Teaching online allows you to concentrate on pronunciation and fluency. You can very easily record your student speaking and play it back right there and then, or later. (Depending where you are in the world you may need to have explicit permission before recording your student.) The online classroom is ideal for conversation that builds confidence, but also for homing in on language points (and errors) and focusing on any pronunciation problems.

Teaching Grammar Online

If a student particularly wants to study grammar (or perhaps has some grammar points for you to clarify), you can use tools such as PowerPoint and share the details on your virtual desktop (whiteboard). In addition of course, you can visit many online grammar pages with your students and go over various tutorials or have them do grammar quizzes online (though this may be better reserved for homework).

Not Forgetting Homework

If you believe in homework, there are plenty of ways to do this for your online students. The most basic way is to send printable worksheets for your student to complete and return. But really you can be as creative and ingenious as you want. Send your students to website activities such as quizzes or ESL games to revise what you have just taught, have them practise dictation online, or read an online text in preparation for your next lesson.

Are you teaching English online? Or perhaps you’ve studied a language online? Any comments you have about your experiences welcome below in the comments 😉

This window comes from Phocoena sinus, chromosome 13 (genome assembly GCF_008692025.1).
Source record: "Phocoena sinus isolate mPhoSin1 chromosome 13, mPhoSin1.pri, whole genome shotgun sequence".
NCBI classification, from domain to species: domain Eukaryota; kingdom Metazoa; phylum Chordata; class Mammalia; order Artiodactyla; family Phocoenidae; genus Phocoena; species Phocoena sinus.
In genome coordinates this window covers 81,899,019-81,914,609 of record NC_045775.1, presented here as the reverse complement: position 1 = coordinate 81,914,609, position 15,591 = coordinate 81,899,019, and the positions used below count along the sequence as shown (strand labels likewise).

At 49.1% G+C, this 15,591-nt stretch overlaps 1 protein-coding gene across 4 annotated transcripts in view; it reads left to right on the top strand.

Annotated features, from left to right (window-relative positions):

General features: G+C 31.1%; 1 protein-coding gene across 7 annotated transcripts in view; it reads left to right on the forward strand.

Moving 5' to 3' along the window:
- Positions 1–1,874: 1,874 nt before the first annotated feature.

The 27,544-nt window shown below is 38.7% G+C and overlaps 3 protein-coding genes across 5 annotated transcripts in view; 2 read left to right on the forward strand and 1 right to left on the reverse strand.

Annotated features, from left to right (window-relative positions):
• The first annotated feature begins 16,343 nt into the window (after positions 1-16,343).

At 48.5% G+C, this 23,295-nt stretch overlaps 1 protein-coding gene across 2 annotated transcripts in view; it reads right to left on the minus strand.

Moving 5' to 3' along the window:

Resources Online

How to Teach English with EnglishClub

Talking Point Lesson Plans

Online Games covering Vocab, Grammar, Spelling, Pronunciation

Online ESL Quizzes

Further Reading

Written by Joe Essberger for TEFL.net August 2018
Joe Essberger is founder of TEFL.net and EnglishClub and has taught EFL in Europe and Asia.

5 Comments

  • Joe says:

    Oh @Sarah. I’m sorry 😐 I thought this whole post was advice^^ Other than that the only advice I can give you is to spell advice with a c. When it’s a noun of course.

  • sarah tunney says:

    hello i really would like to get started on teaching online. iam fully flexible and have all the right equipment. Can i get some advise please? Tahnk you 🙂

  • JoY says:

    Thank you for recommendations and names of programs! About Paypal I can say that unfortunately, this service does not support some countries and mine as well. What else could be done to deal with it?

  • Erica Soto says:

    Great idea but it needs more research on the subject-the students has the last word.

  • Bijan says:

    Hi all,

    I’m ready for teaching English grammar on line. My level is Upper-Intermediate.

    Best wishes,
    Bijan from the Persian Gulf

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TEFL.net : TEFL Articles : Teaching : Teach English Online – Introduction